Nice to see that that that Republican memo proposing that copyright be considerably rethought has been getting a lot of coverage. And I’m particularly interested to read an upcoming book that will apparently make the conservative case for copyright reform (h/t Copyfight).
I am a bit worried about the whole labels thing, though. While the book, judging from the chapter titles, will almost certainly look at copyright through a conservative/libertarian lens, it’s maybe worth noting that the Republican memo, at least, is making an economic argument, not a partisan/conservative/libertarian one.
That’s actually what makes it so so significant: that a U.S. political party released (if only briefly) a document that essentially proposes shifting the copyright debate from the realm of interest-based politics to one in which we start to focus on its actual, measurable effects on society as a whole.
What makes it an economic proposal? Let’s consider the three myths it debunks.
First, it argues that the purpose is not to compensate the creator of the content, but to benefit society as a whole by encouraging the creation and dissemination of knowledge and culture. This should be totally uncontroversial to any economist. Private property is a social institution designed to benefit all of society, not just property owners. Same with copyright. When thinking about whether copyright (or any property regime) makes sense, we have to consider the overall societal benefit, not just the benefit to one group.
Second, it argues that copyright is not “free-market capitalism at work,” but rather a government-supported monopoly right granted to works upon creation. Again, no reputable economist would disagree with this. Every single economic justification of copyright is based on the idea that without this government-granted right you couldn’t have a market in the things covered by copyright, because they are so easily copied.
Third, it argues that “the current copyright legal regime” actually hinders innovation and productivity. This is an argument that appeals to evidence of what’s going on in the real world, which should be the bread and butter of any economic analysis of copyright.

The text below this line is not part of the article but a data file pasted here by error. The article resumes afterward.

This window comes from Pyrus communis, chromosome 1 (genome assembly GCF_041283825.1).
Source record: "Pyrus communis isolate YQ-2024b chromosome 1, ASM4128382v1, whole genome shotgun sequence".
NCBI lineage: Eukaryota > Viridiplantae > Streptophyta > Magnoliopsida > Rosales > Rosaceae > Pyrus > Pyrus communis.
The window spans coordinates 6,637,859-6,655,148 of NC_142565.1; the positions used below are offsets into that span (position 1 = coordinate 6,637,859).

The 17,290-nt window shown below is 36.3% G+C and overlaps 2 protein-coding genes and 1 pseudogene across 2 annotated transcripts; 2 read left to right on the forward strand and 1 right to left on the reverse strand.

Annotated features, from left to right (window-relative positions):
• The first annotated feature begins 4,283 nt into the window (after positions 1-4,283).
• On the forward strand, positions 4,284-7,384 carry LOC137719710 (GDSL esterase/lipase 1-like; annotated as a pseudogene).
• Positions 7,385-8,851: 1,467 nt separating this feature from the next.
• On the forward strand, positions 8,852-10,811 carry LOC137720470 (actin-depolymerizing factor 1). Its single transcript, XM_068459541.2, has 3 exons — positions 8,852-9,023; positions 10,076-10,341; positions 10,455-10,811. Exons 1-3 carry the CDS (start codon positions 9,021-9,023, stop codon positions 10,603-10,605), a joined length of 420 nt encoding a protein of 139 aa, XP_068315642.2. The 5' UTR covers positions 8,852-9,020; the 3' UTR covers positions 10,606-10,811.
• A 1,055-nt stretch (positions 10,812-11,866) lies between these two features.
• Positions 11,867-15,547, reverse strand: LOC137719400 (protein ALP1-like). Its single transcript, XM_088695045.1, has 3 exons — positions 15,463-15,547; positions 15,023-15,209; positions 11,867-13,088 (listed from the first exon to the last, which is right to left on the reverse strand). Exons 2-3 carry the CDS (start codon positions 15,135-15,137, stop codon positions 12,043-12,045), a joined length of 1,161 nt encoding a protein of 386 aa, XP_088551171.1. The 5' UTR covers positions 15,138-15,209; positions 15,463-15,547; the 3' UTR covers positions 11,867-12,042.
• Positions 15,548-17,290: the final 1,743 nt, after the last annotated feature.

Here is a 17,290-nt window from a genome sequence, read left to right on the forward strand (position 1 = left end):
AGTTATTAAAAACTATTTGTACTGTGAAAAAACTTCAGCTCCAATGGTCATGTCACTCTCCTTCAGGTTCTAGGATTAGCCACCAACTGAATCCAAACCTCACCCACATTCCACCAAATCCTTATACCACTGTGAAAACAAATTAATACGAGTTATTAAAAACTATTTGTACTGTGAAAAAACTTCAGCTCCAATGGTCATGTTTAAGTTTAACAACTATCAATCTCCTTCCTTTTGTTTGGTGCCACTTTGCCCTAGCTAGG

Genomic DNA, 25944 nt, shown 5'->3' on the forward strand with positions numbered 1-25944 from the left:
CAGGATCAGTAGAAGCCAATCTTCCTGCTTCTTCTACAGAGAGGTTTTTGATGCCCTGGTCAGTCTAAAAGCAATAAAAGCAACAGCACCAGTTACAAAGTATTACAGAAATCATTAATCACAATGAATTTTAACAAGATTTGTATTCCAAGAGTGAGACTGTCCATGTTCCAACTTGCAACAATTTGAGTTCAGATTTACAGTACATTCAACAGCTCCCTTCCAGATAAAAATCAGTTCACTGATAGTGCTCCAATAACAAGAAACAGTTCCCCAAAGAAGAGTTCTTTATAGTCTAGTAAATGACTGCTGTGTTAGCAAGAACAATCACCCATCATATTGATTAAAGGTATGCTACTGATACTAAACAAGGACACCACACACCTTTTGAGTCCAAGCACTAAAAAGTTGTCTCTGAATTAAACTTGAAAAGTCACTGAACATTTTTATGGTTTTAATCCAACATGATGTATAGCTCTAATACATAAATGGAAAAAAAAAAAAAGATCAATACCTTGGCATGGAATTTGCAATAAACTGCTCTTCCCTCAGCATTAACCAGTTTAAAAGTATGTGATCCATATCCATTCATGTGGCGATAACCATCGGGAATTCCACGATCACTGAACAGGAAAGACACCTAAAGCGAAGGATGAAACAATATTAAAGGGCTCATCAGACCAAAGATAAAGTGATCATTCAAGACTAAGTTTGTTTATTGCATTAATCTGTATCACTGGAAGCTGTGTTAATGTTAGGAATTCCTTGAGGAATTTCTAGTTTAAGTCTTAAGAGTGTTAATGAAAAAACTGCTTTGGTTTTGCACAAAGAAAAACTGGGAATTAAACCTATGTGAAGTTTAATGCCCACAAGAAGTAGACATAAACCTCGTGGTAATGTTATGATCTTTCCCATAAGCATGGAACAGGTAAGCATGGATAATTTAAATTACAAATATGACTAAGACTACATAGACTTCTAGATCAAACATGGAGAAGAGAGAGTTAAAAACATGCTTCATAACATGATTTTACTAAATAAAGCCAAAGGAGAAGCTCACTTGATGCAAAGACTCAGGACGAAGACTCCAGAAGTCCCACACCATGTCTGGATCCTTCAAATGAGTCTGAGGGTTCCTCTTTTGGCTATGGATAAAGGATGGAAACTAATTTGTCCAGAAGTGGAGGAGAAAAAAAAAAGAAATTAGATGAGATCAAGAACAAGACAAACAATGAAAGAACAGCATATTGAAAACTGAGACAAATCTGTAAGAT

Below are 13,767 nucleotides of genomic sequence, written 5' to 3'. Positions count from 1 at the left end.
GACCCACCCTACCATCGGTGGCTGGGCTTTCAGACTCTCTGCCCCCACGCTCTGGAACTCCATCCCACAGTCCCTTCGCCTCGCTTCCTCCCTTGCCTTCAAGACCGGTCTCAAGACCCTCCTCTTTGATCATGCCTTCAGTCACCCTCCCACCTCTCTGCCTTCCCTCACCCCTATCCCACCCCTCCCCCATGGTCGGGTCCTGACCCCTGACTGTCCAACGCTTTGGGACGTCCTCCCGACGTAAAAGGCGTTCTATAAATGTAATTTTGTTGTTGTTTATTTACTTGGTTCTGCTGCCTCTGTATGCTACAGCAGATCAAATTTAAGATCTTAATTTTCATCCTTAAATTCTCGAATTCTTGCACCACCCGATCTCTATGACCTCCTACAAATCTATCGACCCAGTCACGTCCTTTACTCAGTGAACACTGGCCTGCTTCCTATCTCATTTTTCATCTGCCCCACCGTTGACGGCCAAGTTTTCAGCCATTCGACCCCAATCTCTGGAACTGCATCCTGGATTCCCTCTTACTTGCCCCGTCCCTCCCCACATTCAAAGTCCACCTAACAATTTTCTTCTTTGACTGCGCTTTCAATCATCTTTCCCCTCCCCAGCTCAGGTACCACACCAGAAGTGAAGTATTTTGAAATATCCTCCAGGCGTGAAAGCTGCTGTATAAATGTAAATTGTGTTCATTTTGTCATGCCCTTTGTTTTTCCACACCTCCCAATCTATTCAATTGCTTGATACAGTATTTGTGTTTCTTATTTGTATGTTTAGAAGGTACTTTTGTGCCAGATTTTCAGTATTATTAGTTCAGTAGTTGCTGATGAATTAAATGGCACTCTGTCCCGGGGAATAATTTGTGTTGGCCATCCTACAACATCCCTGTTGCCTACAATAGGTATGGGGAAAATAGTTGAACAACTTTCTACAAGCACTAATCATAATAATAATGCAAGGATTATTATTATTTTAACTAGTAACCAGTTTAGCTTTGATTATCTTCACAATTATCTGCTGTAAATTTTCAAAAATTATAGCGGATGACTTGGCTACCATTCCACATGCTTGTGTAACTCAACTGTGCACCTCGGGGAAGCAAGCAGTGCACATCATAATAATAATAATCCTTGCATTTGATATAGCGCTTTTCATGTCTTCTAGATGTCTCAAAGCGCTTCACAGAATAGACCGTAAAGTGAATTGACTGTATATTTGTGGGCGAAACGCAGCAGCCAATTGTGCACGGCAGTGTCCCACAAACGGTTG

There’s nothing in here that a liberal or Democrat couldn’t agree with. At all. This isn’t a zero-sum argument about the evils of raising taxes; it’s a recognition that the market in creative works is constructed by government, and that the current policy doesn’t seem to be meeting its overall objectives.
In their book, Against Intellectual Monopoly (it’s free – legal – download, kiddies, and a must-read for anyone interested in the economic intellectual-property debate), economists Michele Boldrin and David K. Levine compare the intellectual-property debate to that over free trade in the 19th century. That was another debate that initially was dominated by particular interests arguing for a policy (mercantilism) that benefitted them while hurting society as a whole. It was eventually debunked decisively by David Ricardo’s theory of comparative advantage, and has been accepted by Democrats and Republicans alike.*
Point is, there’s nothing keeping these ideas from being adopted by liberals or conservatives. The real division here isn’t ideological; it’s between those who favour the current interest-based approach to policy and those who want to look at the evidence and consider how we can best regulate the market in creative works to benefit society as a whole.
* FTR, I’m aware of and sympathetic to the limitations of free trade and comparative in a world of unequal power, but I think the critique of mercantilism as an overall policy still stands.